Forty-one per cent of Ghanaians have some form of mental health disorders, particularly psychological distress, the Chief Executive Officer (CEO) of the Mental Health Authority, Dr Akwasi Osei, has said.
Quoting research conducted by a group of scholars from Yale University in the US and the University of Ghana, Legon, he said the loss of productivity as a result of the problem amounted to seven per cent of the country’s Gross Domestic Product ( GDP).
Dr Osei was speaking in an interview with the Daily Graphic on the sidelines of an international conference on precision in psychiatric medicine in Accra yesterday.
The conference, attended by psychiatrists and other mental health personnel from the West African sub region, was to discuss how to begin research to determine the genetic component of mental health
Currently, in the developed world, research is far advanced on how to determine a person’s level of mental illness through blood samples and saliva.
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The research is also focusing on the extent to which one’s mental illness is connected to one’s genetic make-up.
The conference, therefore, seeks to determine how Africans can begin their own research in those areas.
Mental health in Ghana
Dr Osei said the research report by the scholars, released in 2013, showed that mental health issues needed to be taken seriously in the country.
He said apart from the loss in GDP, mental health problems threatened security in the sense that people suffering from such problems sometimes became violent and attacked others.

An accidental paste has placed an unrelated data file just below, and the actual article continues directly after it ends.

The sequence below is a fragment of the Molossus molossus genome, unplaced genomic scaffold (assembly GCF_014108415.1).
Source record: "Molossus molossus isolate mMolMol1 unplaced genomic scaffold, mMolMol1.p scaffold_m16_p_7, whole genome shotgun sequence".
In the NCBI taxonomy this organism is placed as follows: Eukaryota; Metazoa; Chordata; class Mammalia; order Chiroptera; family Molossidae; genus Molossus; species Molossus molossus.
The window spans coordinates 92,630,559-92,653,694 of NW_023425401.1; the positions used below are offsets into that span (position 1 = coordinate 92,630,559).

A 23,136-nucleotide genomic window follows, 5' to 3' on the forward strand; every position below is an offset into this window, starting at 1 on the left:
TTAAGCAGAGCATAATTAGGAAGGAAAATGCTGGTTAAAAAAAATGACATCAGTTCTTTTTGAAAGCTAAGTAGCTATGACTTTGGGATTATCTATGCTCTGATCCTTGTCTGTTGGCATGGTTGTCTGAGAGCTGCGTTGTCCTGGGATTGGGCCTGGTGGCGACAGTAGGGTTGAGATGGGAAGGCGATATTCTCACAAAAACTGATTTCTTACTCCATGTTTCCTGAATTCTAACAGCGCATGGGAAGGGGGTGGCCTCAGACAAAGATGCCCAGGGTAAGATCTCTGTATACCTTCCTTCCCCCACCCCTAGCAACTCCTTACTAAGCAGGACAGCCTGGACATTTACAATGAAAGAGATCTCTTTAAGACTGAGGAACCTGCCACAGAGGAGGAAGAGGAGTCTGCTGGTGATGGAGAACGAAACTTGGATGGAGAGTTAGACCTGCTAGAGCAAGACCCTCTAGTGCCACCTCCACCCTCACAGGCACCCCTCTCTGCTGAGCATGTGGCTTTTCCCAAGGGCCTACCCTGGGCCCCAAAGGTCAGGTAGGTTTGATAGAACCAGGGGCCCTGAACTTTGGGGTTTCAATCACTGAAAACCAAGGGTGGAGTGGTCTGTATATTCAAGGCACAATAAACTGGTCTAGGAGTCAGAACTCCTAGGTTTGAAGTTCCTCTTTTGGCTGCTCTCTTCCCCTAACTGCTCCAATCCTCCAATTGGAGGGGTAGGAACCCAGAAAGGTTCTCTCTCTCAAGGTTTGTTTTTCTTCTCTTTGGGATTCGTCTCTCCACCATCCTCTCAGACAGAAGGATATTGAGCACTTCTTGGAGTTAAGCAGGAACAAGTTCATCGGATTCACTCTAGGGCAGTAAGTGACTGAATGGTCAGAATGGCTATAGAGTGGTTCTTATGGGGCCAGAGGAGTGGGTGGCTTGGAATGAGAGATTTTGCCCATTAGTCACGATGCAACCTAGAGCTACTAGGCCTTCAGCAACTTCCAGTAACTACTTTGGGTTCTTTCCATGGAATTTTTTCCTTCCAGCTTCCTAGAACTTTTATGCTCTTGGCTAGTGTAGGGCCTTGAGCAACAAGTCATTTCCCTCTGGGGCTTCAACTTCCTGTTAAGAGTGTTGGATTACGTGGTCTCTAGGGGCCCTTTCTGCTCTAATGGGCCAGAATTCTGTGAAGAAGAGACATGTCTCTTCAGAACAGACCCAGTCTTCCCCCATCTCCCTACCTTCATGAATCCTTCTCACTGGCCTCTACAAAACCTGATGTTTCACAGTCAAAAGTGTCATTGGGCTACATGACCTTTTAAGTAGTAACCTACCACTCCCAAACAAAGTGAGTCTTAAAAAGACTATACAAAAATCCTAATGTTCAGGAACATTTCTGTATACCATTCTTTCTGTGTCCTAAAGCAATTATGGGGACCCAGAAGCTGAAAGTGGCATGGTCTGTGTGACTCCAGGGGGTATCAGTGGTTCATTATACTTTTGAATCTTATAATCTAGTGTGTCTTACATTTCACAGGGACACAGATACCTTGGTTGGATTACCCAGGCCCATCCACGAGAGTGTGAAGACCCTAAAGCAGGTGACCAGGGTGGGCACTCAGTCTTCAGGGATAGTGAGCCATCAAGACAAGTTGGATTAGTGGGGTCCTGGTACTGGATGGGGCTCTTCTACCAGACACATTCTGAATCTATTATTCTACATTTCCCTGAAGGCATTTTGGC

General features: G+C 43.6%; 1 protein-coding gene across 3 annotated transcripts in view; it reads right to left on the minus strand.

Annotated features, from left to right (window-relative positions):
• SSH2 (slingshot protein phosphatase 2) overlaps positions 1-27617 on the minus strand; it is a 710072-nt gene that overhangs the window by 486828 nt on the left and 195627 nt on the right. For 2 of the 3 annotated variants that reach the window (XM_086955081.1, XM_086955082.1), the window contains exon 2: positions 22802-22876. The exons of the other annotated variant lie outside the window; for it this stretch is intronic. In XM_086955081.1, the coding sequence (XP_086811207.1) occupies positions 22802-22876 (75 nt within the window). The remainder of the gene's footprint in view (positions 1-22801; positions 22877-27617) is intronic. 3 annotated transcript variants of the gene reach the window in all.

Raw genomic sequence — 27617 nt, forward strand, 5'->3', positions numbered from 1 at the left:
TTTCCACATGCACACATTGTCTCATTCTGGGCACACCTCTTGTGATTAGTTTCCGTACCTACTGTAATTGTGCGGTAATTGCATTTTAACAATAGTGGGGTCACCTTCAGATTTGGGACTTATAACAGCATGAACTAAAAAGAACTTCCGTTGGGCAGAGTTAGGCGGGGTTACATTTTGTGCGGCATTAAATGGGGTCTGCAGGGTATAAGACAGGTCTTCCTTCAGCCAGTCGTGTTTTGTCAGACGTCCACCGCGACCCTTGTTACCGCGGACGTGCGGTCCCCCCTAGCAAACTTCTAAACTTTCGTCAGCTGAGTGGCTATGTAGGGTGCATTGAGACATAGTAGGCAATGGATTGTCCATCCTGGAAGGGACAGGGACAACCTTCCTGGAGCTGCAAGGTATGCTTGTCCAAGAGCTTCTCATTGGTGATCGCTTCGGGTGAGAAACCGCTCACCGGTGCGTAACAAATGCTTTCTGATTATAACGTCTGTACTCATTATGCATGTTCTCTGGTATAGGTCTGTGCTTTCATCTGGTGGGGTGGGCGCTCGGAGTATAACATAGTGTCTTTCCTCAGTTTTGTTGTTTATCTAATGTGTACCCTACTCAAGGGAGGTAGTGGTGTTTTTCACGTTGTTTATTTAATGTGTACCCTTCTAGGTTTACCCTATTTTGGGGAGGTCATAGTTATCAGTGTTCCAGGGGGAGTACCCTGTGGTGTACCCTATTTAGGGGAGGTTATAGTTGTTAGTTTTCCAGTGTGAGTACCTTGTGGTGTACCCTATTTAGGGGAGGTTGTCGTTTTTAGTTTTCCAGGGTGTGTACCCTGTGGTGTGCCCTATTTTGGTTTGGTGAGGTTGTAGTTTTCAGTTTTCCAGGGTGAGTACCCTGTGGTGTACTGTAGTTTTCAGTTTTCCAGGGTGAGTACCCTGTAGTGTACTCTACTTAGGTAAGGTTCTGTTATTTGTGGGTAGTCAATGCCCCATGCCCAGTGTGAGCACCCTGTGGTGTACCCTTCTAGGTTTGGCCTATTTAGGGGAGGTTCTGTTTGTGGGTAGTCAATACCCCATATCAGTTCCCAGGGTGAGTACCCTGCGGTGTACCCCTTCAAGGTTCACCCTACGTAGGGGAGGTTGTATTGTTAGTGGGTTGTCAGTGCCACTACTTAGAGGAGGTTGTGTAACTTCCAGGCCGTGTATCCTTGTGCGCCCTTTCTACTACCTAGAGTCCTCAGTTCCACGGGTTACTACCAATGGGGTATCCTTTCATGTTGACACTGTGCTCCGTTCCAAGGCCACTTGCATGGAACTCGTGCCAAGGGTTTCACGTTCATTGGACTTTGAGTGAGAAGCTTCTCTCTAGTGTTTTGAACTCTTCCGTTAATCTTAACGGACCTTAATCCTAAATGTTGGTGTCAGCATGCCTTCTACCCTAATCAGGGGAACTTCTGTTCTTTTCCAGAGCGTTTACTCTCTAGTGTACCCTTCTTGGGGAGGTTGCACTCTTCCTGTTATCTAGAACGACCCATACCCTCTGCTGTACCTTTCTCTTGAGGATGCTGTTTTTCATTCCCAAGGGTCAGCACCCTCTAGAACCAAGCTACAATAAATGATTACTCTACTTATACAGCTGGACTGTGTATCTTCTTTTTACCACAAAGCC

Dr Osei said currently mental health issues were on the rise in Ghana due to the abuse of cannabis and alcohol.
He debunked the notion that the use of cannabis had no effect on one’s mental health and said studies over the years had shown a strong and indisputable correlation between the two.
“Cannabis distorts the ability of one’s brain to grow the way it should so one is not able to reason or judge properly,” he said, adding that many users of cannabis dropped out of school because of their inability to cope with academic work.
Ghana’s mental health capacity
Turning the spotlight on the capacity of the country’s health service to handle the increasing mental health problems in the country, Dr Osei said the situation had got better.
“We now have 32 psychiatrists. We have doubled the number of psychiatric nurses that we have and the number of clinical psychologists we had has also doubled. However, it is still not good enough,” he said.
He said efforts were being made to improve the situation.
On funding for the sector, Dr Osei said it was still woefully inadequate.
He, however, expressed the hope that with the coming into effect of the Mental Health Law and a Legislative Instrument to support it, a mental health levy would be exacted from Ghanaians to provide funding for the sector.
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